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What counts as "active treatment"?

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What counts as "active treatment"? I'm honestly asking, since I am in that weird liminal zone between "done with surgeries" (I hope), but "still taking meds."

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  • exbrnxgrl
    exbrnxgrl Member Posts: 5,080
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    I have not given this much thought but I would think that any treatment is active treatment. Whether you’re in the midst of chemo or taking anti-hormonals, you are treating bc. I doubt that there’s a hard and fast definition for active in terms of treatment but is there a reason that this has some importance to you?

  • moderators
    moderators Posts: 8,289
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    Hi @saltmarsh! Our main site has an article that might give you some insight into active treatment. You can check it out here: Beyond Treatment: Expecting More From Your Follow-Up Care (After active treatment for breast cancer ends, navigating ongoing care and support can be a challenge.)

    Hope it helps!

    The Mods

  • moderators
    moderators Posts: 8,289
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    Also, @saltmarsh, many of our members consider "active treatment" as the treatments initially after a breast cancer diagnosis — surgery, radiation, chemotherapy — and "passive treatment" as the treatments that are more long-term after active treatment — such as hormonal therapy or targeted therapy.

    We hope this helps!

    --The Mods

  • exbrnxgrl
    exbrnxgrl Member Posts: 5,080
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    mods,

    Is there a formal definition of active treatment or is what you outlined a casual distinction?

  • moderators
    moderators Posts: 8,289
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    @exbrnxgrl This is not a formal definition, but how we distiguish our non-MBC Zoom Meetup members between the In Treatment meetup (active treatment) and the Bonded by Breast Cancer meetup (passive treatment).

    We hope this helps.

    —The Mods

  • exbrnxgrl
    exbrnxgrl Member Posts: 5,080
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    Thanks! So what you’re saying is that there is no medical definition of the term but rather an informal distinction that has been made on bco?

  • moderators
    moderators Posts: 8,289
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    Yes, correct.

  • maggiehopley
    maggiehopley Member Posts: 121
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    I considered my time on targeted therapy- Kadcyla- as active treatment, because it required trips to the infusion center, regular bloodwork, and a visit with the oncologist every infusion. Now that I am only on anastrozole, I consider myself no longer in active treatment. I don't need my bloodwork monitored, I take my meds at home, and only see my MO every six months, so she's not actively treating me.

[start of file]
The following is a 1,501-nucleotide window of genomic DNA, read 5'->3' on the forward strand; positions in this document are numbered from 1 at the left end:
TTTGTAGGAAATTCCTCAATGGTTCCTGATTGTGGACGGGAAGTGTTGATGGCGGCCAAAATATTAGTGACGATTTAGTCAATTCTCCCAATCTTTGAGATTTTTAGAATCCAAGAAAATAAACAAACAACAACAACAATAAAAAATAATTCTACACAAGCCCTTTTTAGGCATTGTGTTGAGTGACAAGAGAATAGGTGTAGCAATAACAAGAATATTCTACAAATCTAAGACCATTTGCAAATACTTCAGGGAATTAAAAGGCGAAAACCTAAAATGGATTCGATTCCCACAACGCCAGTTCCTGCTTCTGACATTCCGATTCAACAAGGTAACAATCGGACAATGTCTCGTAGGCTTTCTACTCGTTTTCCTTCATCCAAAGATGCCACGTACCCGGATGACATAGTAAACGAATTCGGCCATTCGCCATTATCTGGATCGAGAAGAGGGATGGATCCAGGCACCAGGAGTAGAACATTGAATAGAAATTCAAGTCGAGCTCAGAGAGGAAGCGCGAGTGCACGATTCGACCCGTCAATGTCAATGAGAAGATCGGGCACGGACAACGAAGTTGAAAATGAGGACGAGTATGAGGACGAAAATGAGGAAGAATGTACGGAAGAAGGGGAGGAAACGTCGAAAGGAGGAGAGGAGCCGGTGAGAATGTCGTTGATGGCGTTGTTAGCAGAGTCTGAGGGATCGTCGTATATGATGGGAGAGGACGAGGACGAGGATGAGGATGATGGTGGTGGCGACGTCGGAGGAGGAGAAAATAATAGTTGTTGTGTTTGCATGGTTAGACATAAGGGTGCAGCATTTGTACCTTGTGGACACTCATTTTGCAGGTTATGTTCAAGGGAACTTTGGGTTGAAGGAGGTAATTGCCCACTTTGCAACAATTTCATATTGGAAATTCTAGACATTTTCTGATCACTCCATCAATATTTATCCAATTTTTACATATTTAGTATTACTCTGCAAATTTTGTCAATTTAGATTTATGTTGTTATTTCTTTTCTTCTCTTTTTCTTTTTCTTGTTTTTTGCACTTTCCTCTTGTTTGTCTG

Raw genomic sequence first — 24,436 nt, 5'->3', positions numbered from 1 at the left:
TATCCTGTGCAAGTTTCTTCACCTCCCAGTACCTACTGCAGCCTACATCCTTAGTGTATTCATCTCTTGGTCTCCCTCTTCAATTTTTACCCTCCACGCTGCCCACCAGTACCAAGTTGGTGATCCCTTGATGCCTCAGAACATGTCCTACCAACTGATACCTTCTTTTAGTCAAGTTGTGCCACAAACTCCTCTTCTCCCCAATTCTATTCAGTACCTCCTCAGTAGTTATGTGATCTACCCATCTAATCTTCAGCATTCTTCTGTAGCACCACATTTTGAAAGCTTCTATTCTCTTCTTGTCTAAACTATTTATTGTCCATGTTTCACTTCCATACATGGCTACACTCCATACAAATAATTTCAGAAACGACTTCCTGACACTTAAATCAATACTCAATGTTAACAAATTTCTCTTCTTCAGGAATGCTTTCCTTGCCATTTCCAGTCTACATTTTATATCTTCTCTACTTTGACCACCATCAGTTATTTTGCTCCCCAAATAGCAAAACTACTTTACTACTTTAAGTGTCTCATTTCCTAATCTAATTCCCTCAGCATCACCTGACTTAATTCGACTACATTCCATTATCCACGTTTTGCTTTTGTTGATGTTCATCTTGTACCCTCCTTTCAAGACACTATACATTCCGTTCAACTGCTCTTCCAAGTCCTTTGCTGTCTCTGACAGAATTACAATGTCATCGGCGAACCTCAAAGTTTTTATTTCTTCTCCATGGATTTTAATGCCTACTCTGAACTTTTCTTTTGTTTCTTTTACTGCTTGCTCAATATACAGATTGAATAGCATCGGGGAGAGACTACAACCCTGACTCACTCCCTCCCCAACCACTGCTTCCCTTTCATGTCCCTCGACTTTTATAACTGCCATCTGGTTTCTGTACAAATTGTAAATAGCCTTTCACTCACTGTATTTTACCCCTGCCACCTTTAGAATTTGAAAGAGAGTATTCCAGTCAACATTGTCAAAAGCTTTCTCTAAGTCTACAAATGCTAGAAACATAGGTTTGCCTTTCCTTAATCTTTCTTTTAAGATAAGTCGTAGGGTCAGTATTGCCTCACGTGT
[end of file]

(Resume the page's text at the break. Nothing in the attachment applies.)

• herb
    herb Member Posts: 65
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    I feel that Hormonal blockers are still active treatment. Lots of issues with those drugs , joint pain and bone loss, being some of them. My oncologist would consider it active as he could justify insurance paying to see him. After you finish meds, No more oncologist visit.

  • exbrnxgrl
    exbrnxgrl Member Posts: 5,080
    edited April 15
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    herb, please see earlier comments. There is no medical definition of active tx. You could argue semantics but if you are taking any tx/meds for bc, that’s active tx. What would passive tx be?

  • herb
    herb Member Posts: 65
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    Note I'm not arguing. I said I feel this is my definition. I don't think there is any passive treatment, it is all done in hope of not dying from cancer.

  • alicebastable
    alicebastable Member Posts: 1,946
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    I saw my oncologist until last fall, and she has me tentatively scheduled for September, but said I could cancel if my primary doctor will do all the thorough blood work she's done for five years. I only took Tamoxifen for about nine months, but my oncologist still saw me regularly until the five years were up. I think we need a word or term for "follow-up without interventional or prescriptive treatment." Maybe "passive care" or "observational follow-up" would be appropriate. To me, no care means no appointments, no prescriptions, no blood tests.

  • exbrnxgrl
    exbrnxgrl Member Posts: 5,080
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    alice,

    Good to see you! I like your proposal.